Ruins of Chichen Itza

The city itself is thought to have become a regional power around 600 A.D.  For the next 400 years the city enjoyed varying degrees of power before eventually collapsing around 1,000 A.D. – though the site itself retained a significantly reduced population there after and is believe to have remained active for several hundred years, largely due to the large Cenotes. Upon our arrival we made our way down dirt pathways that were lined by local Mayan craft art supplemented by the usual tourist crap.  The sheer number of small table stands and vendors is a tribute to the immense draw Chichen Itza has as a tourist attraction. I recently read that Chichen Itza is Mexico’s second most popular/visited Archaeological site.   The site itself was fairly sterile.  Major buildings have been restored/stabilized, vegetation cleared, and grass planted in major areas. As we paused in front of the main pyramid, “El Castillo” our guide explained the incredible details of the pyramid’s construction and orientation.   The pyramid was built with painstaking attention detail so that every step, tier, and decoration had some sort of powerful meaning or purpose. The most impressive of which was the way the steps and edges of the pyramid aligned during the equinox twice a year.  Wikipedia explains the event, “On the Spring and Autumn equinox, at the rising and setting of the sun, the corner of the structure casts a shadow in the shape of a plumed serpent – Kukulcan, or Quetzalcoatl – along the west side of the north staircase. On these two annual occasions, the shadows from the corner tiers slither down the northern side of the pyramid with the sun’s movement to the serpent’s head at the base”. You can see the staircase sans shadows in the photo above.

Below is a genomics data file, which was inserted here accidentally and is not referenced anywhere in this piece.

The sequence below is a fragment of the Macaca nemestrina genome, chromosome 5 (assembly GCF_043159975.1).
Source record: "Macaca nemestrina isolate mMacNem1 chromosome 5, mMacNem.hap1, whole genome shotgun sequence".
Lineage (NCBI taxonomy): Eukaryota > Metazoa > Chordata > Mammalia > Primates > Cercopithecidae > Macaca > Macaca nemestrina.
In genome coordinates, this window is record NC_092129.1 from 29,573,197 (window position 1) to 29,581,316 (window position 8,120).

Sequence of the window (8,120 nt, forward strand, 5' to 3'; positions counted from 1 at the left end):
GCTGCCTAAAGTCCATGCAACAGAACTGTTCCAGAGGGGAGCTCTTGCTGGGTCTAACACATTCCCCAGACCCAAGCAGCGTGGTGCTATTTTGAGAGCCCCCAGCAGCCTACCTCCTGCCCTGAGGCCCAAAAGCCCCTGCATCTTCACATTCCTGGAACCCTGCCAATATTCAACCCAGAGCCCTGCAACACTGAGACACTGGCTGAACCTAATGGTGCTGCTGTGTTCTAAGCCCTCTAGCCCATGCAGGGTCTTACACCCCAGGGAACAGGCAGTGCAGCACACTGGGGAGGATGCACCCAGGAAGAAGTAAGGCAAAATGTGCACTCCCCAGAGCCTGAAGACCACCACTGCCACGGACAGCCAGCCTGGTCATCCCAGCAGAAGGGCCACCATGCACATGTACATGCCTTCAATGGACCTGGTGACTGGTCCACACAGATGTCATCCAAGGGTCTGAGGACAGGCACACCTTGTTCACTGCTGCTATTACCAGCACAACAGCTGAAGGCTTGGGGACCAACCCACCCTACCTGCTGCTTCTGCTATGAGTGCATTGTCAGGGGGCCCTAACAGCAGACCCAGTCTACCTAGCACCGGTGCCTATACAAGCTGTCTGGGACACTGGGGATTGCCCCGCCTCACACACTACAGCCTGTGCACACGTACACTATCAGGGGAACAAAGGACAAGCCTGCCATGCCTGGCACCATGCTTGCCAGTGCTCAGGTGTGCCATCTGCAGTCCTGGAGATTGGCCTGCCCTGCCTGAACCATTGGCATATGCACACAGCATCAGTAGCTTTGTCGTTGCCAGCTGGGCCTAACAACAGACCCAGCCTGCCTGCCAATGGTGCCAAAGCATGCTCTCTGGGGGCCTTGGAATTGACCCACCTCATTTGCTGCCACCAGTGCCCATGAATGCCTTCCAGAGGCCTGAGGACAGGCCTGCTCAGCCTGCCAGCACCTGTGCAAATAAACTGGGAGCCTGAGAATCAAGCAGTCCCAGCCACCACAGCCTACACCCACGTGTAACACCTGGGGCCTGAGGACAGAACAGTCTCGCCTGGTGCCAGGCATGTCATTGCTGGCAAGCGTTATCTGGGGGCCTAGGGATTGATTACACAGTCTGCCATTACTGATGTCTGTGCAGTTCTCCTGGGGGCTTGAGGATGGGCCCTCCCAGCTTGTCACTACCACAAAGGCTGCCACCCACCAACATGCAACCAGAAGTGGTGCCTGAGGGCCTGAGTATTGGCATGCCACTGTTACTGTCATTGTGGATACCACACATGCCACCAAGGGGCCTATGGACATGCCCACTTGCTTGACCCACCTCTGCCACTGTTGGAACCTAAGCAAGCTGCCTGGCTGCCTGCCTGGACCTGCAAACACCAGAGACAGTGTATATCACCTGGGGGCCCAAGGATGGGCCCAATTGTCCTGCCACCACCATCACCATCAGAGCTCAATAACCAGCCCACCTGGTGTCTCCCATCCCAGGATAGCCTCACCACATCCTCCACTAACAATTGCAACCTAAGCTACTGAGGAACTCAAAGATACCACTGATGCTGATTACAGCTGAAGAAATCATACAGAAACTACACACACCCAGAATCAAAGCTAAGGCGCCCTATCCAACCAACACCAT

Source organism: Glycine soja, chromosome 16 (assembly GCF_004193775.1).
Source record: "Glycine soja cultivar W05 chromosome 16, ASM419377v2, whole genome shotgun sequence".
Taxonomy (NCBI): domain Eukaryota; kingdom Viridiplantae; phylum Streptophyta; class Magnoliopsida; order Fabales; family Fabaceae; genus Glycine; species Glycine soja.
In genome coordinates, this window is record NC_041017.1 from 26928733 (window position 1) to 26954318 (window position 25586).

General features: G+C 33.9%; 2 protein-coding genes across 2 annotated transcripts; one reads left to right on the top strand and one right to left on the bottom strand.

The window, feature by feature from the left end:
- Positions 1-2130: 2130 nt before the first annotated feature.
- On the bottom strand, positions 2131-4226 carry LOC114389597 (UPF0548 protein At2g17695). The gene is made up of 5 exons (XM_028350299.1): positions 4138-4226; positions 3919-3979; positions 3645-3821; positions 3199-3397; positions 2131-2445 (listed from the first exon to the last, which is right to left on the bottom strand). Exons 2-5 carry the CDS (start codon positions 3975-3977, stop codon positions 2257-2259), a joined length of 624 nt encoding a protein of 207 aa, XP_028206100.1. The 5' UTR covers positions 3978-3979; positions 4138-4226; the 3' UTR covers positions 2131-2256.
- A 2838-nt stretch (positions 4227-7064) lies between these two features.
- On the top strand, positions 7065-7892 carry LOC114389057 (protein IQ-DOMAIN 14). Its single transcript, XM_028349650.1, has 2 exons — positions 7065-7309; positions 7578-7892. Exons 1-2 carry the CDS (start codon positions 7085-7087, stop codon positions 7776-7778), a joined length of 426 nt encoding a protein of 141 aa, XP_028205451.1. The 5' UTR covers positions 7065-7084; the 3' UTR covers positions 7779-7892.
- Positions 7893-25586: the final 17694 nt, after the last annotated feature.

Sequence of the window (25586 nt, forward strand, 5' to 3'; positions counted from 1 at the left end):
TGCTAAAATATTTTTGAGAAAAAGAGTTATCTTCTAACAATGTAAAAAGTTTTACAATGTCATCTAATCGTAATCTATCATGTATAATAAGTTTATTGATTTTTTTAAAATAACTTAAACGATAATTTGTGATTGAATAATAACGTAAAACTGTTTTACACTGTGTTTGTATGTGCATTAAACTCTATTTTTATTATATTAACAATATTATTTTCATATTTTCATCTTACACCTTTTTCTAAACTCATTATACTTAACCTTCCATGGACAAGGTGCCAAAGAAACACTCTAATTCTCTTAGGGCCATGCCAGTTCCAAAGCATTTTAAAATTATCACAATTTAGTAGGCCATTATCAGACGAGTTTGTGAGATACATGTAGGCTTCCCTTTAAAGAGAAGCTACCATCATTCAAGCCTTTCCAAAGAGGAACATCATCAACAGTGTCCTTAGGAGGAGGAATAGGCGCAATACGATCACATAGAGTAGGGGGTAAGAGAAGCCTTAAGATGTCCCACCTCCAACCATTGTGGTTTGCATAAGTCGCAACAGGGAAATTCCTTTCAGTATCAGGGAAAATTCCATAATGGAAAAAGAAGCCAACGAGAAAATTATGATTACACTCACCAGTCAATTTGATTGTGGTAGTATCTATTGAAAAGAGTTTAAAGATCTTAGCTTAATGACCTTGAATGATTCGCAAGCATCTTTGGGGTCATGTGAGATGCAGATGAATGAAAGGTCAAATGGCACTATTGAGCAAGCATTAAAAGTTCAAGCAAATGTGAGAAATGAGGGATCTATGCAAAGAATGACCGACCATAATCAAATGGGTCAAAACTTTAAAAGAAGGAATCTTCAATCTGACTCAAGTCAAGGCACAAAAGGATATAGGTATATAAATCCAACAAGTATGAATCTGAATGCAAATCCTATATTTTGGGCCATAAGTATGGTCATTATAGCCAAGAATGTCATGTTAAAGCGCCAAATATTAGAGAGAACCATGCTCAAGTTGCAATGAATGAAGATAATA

Ruins of Chichen Itza

From the main pyramid we cut down and across towards the “La Iglesia” structure in the Las Monjas complex of buildings.  On the way we paused briefly at several small pyramids and temples before reaching a heavily decorated building, which had a number of powerfully carved decorates dedicated to/depicting the Mayan god of rain Chaac.

Ruins of Chichen Itza

From there it was on to the Observatory – another incredible piece of astrological/archeological mastery, before pausing briefly for a snack.  Then it was back to the main plaza by the primary pyramid – which, by the way, can no longer be climbed by the public.

Ruins of Chichen Itza

From there we explored several of the other smaller temples and archeological ruins, pausing to take in the impressive carvings and monster-like figures carved into the local stone.

Ruins of Chichen Itza